[swift-evolution] Enums and Source Compatibility

Chris Lattner clattner at nondot.org
Wed Sep 6 23:33:34 CDT 2017

> On Sep 5, 2017, at 5:19 PM, Jordan Rose via swift-evolution <swift-evolution at swift.org> wrote:
> I've taken everyone's feedback into consideration and written this up as a proposal: https://github.com/jrose-apple/swift-evolution/blob/non-exhaustive-enums/proposals/nnnn-non-exhaustive-enums.md <https://github.com/jrose-apple/swift-evolution/blob/non-exhaustive-enums/proposals/nnnn-non-exhaustive-enums.md>. The next step is working on an implementation, but if people have further pre-review comments I'd be happy to hear them.

Hi Jordan,

I apologize in advance that I haven’t followed the back and forth on this thread, so I’m sorry if these thoughts are duplicative:

I really would prefer to avoid introducing the notion of exhaustive/nonexhaustive enums into Swift, and would much prefer that such a thing be limited to C (which can’t express this concept already).

We’ve talked about enums many times across years, and it seems like the appropriate model follows the generally understood resilience model.  Specifically, there should be three different kinds of enums, and the kind should affect users outside their module in different ways:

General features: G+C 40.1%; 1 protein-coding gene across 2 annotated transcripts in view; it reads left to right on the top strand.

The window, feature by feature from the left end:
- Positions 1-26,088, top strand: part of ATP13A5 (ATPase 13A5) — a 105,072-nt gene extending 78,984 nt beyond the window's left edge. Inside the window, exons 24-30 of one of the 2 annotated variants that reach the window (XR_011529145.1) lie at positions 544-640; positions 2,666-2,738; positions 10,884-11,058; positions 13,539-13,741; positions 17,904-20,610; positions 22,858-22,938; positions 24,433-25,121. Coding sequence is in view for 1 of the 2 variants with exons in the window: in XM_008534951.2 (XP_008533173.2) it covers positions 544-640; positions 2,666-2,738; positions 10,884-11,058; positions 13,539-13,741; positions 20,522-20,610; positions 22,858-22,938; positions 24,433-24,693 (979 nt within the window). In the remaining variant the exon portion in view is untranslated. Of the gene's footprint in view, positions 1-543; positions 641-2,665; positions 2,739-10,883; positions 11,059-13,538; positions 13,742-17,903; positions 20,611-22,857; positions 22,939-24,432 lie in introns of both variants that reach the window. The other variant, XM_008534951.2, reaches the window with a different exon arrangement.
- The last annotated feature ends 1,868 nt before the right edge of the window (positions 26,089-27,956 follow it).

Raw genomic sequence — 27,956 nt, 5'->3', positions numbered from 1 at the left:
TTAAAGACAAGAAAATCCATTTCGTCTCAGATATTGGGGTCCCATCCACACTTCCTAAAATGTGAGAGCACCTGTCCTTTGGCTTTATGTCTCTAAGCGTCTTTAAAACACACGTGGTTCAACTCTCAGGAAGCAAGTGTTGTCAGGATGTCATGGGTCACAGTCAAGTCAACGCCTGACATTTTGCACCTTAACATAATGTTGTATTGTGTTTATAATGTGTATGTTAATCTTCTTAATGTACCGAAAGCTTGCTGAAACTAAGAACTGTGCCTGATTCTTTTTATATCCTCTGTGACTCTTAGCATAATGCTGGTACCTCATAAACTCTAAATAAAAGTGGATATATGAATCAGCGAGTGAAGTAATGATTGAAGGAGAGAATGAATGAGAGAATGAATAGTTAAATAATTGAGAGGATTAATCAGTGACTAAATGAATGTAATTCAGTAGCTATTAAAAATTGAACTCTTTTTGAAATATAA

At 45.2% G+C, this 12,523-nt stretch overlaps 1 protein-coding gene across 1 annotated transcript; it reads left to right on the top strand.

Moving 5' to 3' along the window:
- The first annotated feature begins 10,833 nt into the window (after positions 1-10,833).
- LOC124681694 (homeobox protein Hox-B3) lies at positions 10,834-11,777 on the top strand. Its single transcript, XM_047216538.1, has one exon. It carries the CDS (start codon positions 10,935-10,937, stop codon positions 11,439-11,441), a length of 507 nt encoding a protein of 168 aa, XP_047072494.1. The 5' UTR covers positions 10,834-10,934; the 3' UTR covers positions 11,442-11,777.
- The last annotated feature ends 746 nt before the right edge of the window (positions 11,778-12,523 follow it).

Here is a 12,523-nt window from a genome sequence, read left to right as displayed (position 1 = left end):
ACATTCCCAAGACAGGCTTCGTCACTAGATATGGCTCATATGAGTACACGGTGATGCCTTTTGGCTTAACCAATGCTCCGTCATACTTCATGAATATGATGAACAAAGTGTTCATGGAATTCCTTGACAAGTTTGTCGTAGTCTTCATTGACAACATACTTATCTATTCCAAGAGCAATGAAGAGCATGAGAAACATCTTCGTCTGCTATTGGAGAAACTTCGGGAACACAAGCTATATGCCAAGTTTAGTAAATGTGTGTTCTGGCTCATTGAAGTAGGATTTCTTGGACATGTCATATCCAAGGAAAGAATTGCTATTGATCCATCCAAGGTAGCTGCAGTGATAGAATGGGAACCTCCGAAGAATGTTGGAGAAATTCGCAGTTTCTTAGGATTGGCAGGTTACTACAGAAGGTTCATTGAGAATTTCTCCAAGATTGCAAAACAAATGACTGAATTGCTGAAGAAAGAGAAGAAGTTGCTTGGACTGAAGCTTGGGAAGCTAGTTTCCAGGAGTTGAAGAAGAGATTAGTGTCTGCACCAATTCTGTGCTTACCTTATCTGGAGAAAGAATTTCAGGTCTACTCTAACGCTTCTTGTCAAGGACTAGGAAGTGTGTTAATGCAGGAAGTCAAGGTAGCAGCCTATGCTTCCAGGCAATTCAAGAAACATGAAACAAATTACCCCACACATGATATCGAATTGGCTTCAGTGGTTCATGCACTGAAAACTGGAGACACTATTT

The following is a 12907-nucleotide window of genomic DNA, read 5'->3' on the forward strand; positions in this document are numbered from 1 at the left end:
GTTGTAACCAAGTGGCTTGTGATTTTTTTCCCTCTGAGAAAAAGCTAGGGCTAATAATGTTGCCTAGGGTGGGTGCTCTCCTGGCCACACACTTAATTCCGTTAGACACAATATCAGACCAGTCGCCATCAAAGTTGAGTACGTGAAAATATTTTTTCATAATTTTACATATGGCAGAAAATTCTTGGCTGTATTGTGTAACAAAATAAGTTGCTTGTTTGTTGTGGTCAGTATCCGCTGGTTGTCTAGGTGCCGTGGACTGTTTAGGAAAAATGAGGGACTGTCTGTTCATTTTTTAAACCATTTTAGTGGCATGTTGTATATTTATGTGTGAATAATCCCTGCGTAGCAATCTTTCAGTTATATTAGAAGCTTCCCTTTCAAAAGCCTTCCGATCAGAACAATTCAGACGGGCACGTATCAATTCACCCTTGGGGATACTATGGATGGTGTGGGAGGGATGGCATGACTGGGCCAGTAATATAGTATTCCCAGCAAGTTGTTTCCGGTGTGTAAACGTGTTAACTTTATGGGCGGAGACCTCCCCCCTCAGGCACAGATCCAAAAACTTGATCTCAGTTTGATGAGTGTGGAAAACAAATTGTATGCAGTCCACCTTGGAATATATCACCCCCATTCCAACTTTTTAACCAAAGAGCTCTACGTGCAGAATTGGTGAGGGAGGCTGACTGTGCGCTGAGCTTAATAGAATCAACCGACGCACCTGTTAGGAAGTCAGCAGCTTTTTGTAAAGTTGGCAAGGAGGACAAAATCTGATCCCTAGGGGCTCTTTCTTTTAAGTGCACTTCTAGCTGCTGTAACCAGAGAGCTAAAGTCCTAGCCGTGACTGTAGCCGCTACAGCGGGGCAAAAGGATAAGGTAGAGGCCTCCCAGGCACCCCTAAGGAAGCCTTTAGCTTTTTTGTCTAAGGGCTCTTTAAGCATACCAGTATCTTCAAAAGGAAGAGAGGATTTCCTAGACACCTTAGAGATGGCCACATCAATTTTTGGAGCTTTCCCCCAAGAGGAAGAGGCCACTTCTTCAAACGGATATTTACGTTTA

1. private/fileprivate/internal enum: cases can be added freely.  All clients are in the same module, so the enum is implicitly fragile, and all switches within the current module may therefore be exhaustive.

2. public enum (i.e., one that isn’t marked fragile): cases may be added freely.  Within the module that defines the enum, switches may be exhaustive.  However, because the enum is public and non-fragile, clients outside the current module must be prepared for the enum to add additional cases in future revisions of the API, and therefore they cannot exhaustively match the cases of the enum.

3. fragile public enum: cases may not be added, because that would break the fragility guarantee.  As such, clients within or outside of hte current module may exhaustively match against the enum.

This approach gives a very natural user model: app developers don’t have to care about enum resilience until they mark an enum as public, and even then they only have to care about it when/if they mark an enum as public.  This also builds on the notion of fragility - something we need for other nominal types like structs and classes - so it doesn’t introduce new language complexity.  Also such an approach is entirely source compatible with Swift 3/4, which require defaults (this isn’t an accident, it follows from the anticipated design).

This approach doesn’t address the problem of what to do with C though, because C doesn’t have a reasonable notion of “extensible” vs “nonextensible” enum.  As such, we definitely do need an attribute (or something) to add to Clang.  I think that your proposal for defaulting to “extensible” and using __attribute__((enum_extensibility(closed))) override this is perfectly sensible.


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